Review: I want to start by saying that I think Slayers in all its seasons is one the best shonen series I have ever watched. Now that I have finished the final season, I wanted to take some time to talk about the series as a whole.
What I like best about the show is how different it is from other shonen series. Firstly, it does not take itself seriously. It is meant to be a parody, so it is mostly light-hearted. There are some serious moments, but they are balanced quite well with the comedy. I also like the dynamics of the characters. I’ve noticed that many of them change throughout the seasons.
Lina is an excellent deconstruction of an anime heroine. Most anime heroines are virtuous, but she clearly is not. She has two motivations for being a heroine. First is money, as she tells us in the opening to the first season. “Wherever treasure glitters, I’m there to claim it!” As we learn in season 3 (Slayers Try), her second motivation is the fear of her sister. We never even see her sister at all, but there are enough implications. At first, these are the only motivations. But as the series progressed, while she was still a mercenary, she appeared to see that being good had other rewards as well.
Gourry is the only one of the quartet who didn’t change. He started out stupid and by the time the show ended, he was still stupid. But I loved him for it!
Amelia changed quite a bit. At first, she existed only to poke fun at the “Magical girl” heroines like Sailor Moon. She’d make silly speeches and literally fall flat on her face. As the series progressed, her magic improved. Sure she still had her funny moments, but she was also a vital player. In later seasons, she is able to improve her magic and this made her a bigger, more important player.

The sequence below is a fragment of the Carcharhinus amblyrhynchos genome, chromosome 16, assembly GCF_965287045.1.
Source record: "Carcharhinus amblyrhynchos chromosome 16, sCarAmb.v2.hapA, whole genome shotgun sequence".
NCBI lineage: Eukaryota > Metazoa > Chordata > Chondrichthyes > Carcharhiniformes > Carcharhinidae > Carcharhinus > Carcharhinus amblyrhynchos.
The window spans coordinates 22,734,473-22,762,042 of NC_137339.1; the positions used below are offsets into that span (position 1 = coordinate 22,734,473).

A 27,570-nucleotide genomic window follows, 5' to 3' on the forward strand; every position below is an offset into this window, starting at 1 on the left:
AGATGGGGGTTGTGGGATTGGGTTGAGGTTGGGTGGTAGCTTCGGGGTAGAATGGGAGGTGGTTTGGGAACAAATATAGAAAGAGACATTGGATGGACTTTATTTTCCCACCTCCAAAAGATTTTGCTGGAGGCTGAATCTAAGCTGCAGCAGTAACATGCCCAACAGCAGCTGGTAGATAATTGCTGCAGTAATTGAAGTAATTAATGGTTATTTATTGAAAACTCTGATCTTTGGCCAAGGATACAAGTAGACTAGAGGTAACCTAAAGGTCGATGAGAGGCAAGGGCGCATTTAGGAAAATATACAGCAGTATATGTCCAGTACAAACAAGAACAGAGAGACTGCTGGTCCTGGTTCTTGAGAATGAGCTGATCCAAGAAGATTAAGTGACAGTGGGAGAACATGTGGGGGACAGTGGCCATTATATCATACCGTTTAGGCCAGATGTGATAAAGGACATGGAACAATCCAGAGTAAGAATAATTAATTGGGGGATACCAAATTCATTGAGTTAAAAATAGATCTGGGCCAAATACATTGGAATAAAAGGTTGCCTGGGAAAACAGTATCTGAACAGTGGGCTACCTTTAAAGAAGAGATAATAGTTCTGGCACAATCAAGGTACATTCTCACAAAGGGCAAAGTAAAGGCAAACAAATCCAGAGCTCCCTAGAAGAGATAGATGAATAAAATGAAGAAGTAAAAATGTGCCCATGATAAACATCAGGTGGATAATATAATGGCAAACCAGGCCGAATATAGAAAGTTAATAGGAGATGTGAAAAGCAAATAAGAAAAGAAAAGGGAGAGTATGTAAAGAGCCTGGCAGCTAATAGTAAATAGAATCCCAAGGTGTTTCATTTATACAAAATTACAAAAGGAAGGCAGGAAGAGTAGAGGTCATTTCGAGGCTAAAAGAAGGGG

The member who changed the most was Zelgadis. At first, he actually was the enemy, but a few episodes in, he switches sides. By season 2, he seems to have put his dark days behind him. In fact, in season three, he and pacifist Amelia proved to be a great pair, and not just because of their dynamics in personality.
Poqota also changed p for most of that season, he proved a hilarious antagonist for Lina, managing to push all her buttons. In this season, he’s put all that behind him, and proves that his size matters not.
Xellos was downright predictably sneaky. Season two had him popping up at just the right time and though he had ulterior motives, he was still reliable. But beginning in season 4, he became an Achilles’ heel and his true motives changed all that.